posted by mr_roboto at 2:20 PM on March 7, 2008


Here's an end-of-the-line option for trying to recover your files:

Freeze Your Hard Drive.

Take the hard drive out and place it in a zip-lock bag. Place the bag in your freezer for a few hours and let it get nice and cold. Take it out, place it back in the computer and boot up.

There is no guarantee that this will work, but I've had a certain amount of luck in the past. The key is making sure you have a quick back-up solution handy to get those files off. This technique CAN work, but it seems to only work for brief periods, if at all.

Like I said, this is kinda a last ditch effort and I've never tried it with a laptop drive. Just another option if you're at your wit's end.
posted by ISeemToBeAVerb at 2:22 PM on March 7, 2008


Is it possible to (1) have Apple to reverse the repairs, and get the machine back temporarily, so you can attempt to retrieve the lost data [*]? And (2) once the retrieval is complete, return your machine to Apple, and have them put back the new drive?

[*] If it's possible to get hold of the old hard drive, I would try using a PC-based program called SpinRite. For best results, you would need to plug the bad drive internally into a PC (you may need an adapter). Run the program and see if it can fix it, then put the drive back into your Macbook. SpinRite is remarkable in reviving bad drives, and it doesn't care how the drive is formatted.
posted by jaimev at 2:26 PM on March 7, 2008


A combination of SpinRite and the freezer trick are pretty much your best chances. Put the drive in a static safe bag but please don't put it in a ziplock bag. You're likely to zap the thing with static electricity and ruin the control board. Leave it there for a few hours then take the drive out and see if it will mount. If not then while the drive is still very cold SpinRite might be able to work some magic.

The freezer trick definitely works... sometimes. Sadly these macbook drives fail such that the freezer trick isn't enough to make the drive readable.
posted by J-Garr at 2:34 PM on March 7, 2008


Replacing a hard drive in a Mac Book (not Pro) is a cakewalk compared to swapping it in most laptops. Get yourself a sata usb or fw hard drive case and a new drive (2.5" 5400RPM, they're cheap). Replace the hard drive, install OS X, hook up your old hard drive to the SATA case (3.5" and 2.5" sata drives have the same connectors) and see what you can do.
posted by jedrek at 2:39 PM on March 7, 2008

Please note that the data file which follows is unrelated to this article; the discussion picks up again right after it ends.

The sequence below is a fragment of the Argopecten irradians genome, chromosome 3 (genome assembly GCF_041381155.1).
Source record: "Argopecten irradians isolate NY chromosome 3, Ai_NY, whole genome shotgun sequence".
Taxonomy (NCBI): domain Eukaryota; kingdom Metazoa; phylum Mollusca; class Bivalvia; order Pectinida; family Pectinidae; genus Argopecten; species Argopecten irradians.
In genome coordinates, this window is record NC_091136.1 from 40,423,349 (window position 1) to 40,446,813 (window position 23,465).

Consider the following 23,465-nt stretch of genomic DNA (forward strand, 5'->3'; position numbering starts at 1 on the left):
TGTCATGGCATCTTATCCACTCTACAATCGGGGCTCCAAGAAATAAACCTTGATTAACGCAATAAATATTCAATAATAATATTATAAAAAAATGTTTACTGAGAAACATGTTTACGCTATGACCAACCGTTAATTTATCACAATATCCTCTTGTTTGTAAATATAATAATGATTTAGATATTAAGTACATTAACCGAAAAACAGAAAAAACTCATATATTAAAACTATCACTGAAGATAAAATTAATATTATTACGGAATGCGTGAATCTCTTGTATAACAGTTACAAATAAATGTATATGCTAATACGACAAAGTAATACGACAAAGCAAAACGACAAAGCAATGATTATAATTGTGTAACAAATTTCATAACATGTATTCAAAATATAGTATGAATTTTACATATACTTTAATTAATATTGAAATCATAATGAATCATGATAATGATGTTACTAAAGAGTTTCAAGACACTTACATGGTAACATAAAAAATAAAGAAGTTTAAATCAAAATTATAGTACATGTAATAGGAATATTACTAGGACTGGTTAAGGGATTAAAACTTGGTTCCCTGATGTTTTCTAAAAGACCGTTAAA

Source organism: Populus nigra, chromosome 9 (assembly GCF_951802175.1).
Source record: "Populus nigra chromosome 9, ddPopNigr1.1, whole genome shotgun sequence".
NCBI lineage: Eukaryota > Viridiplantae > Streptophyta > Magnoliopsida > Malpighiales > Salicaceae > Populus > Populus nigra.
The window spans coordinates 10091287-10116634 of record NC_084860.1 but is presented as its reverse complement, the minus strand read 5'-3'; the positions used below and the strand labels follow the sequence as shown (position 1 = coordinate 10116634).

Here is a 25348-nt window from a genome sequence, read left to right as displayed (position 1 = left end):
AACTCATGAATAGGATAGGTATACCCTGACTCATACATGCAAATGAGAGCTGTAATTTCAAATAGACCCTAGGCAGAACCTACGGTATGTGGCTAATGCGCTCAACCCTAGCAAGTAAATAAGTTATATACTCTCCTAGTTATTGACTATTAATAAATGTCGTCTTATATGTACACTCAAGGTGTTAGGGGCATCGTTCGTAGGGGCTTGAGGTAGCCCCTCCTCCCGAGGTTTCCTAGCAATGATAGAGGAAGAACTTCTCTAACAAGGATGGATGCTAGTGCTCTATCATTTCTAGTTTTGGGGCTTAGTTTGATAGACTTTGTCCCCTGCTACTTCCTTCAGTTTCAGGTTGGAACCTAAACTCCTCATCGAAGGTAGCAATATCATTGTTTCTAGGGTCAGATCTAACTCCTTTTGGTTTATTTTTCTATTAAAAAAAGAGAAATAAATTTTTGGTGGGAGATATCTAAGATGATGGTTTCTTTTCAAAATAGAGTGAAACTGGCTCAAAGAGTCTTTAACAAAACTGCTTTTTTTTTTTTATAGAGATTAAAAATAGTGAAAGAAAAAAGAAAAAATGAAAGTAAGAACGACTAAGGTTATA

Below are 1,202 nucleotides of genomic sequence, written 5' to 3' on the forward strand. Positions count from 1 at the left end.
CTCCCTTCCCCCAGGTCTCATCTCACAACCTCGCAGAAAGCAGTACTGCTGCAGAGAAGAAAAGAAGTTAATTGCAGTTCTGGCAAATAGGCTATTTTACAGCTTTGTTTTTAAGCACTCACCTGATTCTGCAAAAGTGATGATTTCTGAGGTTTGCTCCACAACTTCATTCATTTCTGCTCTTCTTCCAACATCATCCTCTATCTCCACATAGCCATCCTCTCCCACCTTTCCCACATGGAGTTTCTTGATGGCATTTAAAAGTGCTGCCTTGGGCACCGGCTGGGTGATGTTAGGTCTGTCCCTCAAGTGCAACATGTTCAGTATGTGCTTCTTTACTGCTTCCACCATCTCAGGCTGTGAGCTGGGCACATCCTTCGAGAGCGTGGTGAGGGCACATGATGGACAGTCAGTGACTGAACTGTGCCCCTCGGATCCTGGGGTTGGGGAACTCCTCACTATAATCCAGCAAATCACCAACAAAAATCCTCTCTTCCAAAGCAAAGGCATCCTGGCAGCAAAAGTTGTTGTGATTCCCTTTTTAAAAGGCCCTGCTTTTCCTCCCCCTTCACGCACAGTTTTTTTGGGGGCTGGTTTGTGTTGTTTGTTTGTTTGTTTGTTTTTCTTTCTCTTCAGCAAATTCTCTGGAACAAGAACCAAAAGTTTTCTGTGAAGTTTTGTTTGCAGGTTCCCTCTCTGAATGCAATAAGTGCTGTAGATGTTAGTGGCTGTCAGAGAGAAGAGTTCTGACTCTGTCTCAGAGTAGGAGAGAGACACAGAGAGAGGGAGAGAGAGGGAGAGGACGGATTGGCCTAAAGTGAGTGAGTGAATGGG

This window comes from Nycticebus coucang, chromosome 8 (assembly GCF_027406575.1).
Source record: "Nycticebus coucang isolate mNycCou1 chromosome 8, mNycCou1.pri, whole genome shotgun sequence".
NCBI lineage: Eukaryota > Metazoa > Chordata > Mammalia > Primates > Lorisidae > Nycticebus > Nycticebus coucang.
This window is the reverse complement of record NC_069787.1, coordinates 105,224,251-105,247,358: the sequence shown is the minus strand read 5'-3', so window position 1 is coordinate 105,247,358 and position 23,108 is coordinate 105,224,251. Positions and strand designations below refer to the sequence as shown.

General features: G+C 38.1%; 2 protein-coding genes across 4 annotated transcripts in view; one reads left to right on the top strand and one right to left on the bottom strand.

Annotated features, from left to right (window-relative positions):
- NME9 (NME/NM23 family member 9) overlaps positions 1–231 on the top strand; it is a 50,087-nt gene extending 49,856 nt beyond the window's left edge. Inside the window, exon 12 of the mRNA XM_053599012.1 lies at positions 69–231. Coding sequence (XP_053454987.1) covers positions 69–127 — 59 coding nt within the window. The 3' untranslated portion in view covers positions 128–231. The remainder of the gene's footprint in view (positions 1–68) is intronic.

I had a similar problem If you are not afraid to try it, this is what I successfully did to restore my drive: (I was using 10.4.x then on a first gen MacBook)

* rebooted into the Installer mode (DVD 1 and ‘c’ at boot time),
* opened the terminal,
* used diskutil to mount the drives,
* copied the User and Application directories from the internal HDD to the external drive,
* used diskutil to verify both disks,
* rebooted and did a clean install,
* rebooted and used NetInfo to activate the root account,
* copied the old Users back on to the internal HDD as root,
* fixed Users permissions,
* ran software update and installed essential apps,
* ran software update again and updated MS Office,
posted by dantodd at 3:05 PM on March 7, 2008


Also, if I want my bad hard drive, Apple says they have to reverse their repairs and put the old drive in. I can;t have the fixed laptop AND the old hard drive
I did this by going to a service center and telling them Apple said I could have the old hard drive back. They gave me it back, then called up months later going "uh, Apple want that hard drive back". I said again Apple had said I could have it, and they went away.
posted by bonaldi at 5:28 PM on March 7, 2008


(Apple had actually said that I could keep the hard drive -- they said it would be up to the service centre)
posted by bonaldi at 5:28 PM on March 7, 2008


Yeah, it depends on what type of hard drive errors you're having, but I think SpinRite is a good option. Even though it's a PC program, it doesn't care what data is on your drive or even what format it is. I would give that a shot.
posted by joshrholloway at 5:47 PM on March 7, 2008


I had the drive on me and Apple had the machine, so they could not take the drive from me, just withhold replacement and repair, so this may not apply to your situation.

When my brother's hard drive failed and the third-party specialist recommended by the Apple Genius could not recover anything from it—I was willing to pay the thousands of dollars—the Apple folks wanted the failed disk back before they would replace it. I had to have myself referred to the store manager, who said that it was policy to keep the failed disk. I made an emotional appeal—the possibility of recovering my dead brother’s data in some future technological advance—which got me a phone number. I called, explained the situation, and got to keep the drive.

So: as with any bureaucracy, keep going up the chain. Also: it helps to have a personal connection to the hard drive that trumps corporate rules.

Good luck.
posted by gentilknight at 8:41 AM on March 8, 2008